Kidney Stone Signs and Symptoms

Video Transcript

My name is Dr. Dileep Bhat, I'm a urologist at the Brookings Health System and I've been here for a year now. Before that, I practiced Urology in Mitchell for 34 years. I did my medical school training in India, and then I did my General Surgery and Urology residency training programs in New York City.

What are kidney stones?
 
Kidney stones are, obviously, stones that form in the urinary tract—that could be the kidneys, the two ureters that bring the urine down from the kidney to the bladder, in the bladder or in the urinary passage.

What are the symptoms of kidney stones?

Sometimes, you can have kidney stones with no symptoms, because symptoms usually develop when they start blocking the urine flow, but you can have blood in the urine. It could be what we call gross hematuria, where the blood is quite obvious in the urine, or it could be microscopic hematuria, where you can't see it with the naked eye, but you can see it under the microscope. If it blocks the kidney, then you can have severe pain. Urinary pain will be in the flank, coming around to the front. Also, kidney stones can cause urine infections. Those are some of the things that can lead to diagnosis of kidney stones. 

What causes kidney stones?
 
Kidney stones form because there's too much of a certain chemical in the urine. Most kidney stones are calcium stones. So it's usually calcium, that is, too much calcium being put out by the kidneys, they get deposited in the urine, and that's how kidney stones form. There are other chemicals that form stones too. There are what we call uric acid stones, there are what is called cysteine stones, and there are infection stones that form in infected urine called struvite stones. 
 
Sometimes, it can be genetic, and so a lot of times there will be a strong family history of kidney stones. It can be a genetic defect that some kids are born with and they get kidney stones really early in life. Even babies, sometimes, can have kidney stones. 
 
Other reasons for kidney stones is diet—a diet that is very rich in fat, high meat content or high salt content. If you don't drink enough water, you get dehydrated. That can lead to kidney stones.

Who is at risk for kidney stones?

If you've got a family member who has had kidney stones, then obviously, you are at higher risk for kidney stones. Also, some patients who have bowel absorption problems. Sometimes, there are patients who have had bypass surgery, or they have inflammatory disease of the bowel, like ulcerative colitis, regional ileitis, or Crohn's Disease. They can also have kidney stones because of the altered metabolism in the body. 

How do you diagnose kidney stones?

Typically, a patient presents to the hospital unit or comes to the emergency room or the clinic complaining of pain or blood in the urine. Obviously, we check the urine for blood in it or for any signs of infection. Also, the most common test, or standard tests which are designed to diagnose kidney stones is a CT scan. That tells us, first of all, if there's a kidney stone. If it's a kidney stone, is it in the kidney, in the ureter or the bladder? And also, it tells us if there is a blockage causing backflow of the urine to the kidneys.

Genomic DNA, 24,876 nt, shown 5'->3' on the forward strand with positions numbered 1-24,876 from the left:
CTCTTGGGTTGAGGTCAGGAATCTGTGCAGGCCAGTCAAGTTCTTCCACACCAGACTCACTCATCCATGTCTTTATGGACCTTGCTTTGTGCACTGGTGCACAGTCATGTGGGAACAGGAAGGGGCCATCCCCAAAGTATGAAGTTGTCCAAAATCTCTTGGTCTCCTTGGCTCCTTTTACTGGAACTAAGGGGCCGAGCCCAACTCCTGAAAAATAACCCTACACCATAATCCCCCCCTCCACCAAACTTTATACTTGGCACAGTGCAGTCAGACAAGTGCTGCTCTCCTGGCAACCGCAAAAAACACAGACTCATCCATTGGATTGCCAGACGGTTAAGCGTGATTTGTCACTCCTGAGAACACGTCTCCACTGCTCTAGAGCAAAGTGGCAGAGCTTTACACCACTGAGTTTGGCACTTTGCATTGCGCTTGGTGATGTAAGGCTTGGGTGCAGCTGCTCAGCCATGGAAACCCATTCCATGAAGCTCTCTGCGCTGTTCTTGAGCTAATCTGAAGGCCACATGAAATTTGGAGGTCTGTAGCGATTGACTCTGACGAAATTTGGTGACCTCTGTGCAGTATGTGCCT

How do you treat small kidney stones?
 
Typically, anything four millimeters or less in size, we consider it a small stone. These are the stones that have a very good chance of passing on their own. So, if we see a small stone and the patient is not septic, not running a fever or chills, usually we'll just tell them to drink lots of fluids, try and pass the stone on their own in the urine, and give them pain medication as needed. If they are larger stones, then they can block the kidney, cause a lot of pain, and they sometimes will need treatment. 

How do you treat large kidney stones?

If there's a large stone that does not pass on its own, the treatment depends on where the stone is located. If it's in the ureter—which is a tube between the kidney and the bladder—and closer to the bladder, it's easier to take it out with a scope. So, under anesthesia, I pass the scope through the opening to the urinary tract, get into the bladder, and then pass the scope into the tube on the side that the stone is located. If it's a small stone, I can take it out intact using an instrument called a stone basket. If it's too large to take out intact, I can break it up with a laser machine and then take the small pieces out. 
 
Now, if the stone is located in the kidney, sometimes I'll break it up using what is called a shock-wave machine. It's called ESWR which stands for extracorporeal shock-wave lithotripsy. This is a machine that generates shocks from outside the body. I position the patient using x-rays in such a way that the shock-waves meet at the stone. The shock-waves break up the stone and it's fine gravel. Then, they pass the gravel in the urine. 

What is recovery like after surgery?
 
After the kidney stone surgery, they are usually in the recovery room and under observation. Usually within a few hours of the procedure they're able to go home. Usually, we leave a stent in there, and this is to let that area heal up from the procedure. For about a week after the procedure, they should not be doing any heavy lifting or straining. After a week, I take the stent out, usually in the clinic under local anesthesia.

Would you recommend Brookings Health System?
 
Oh, absolutely. We have the equipment that's needed and the expertise to do it, so I definitely recommend doing it here.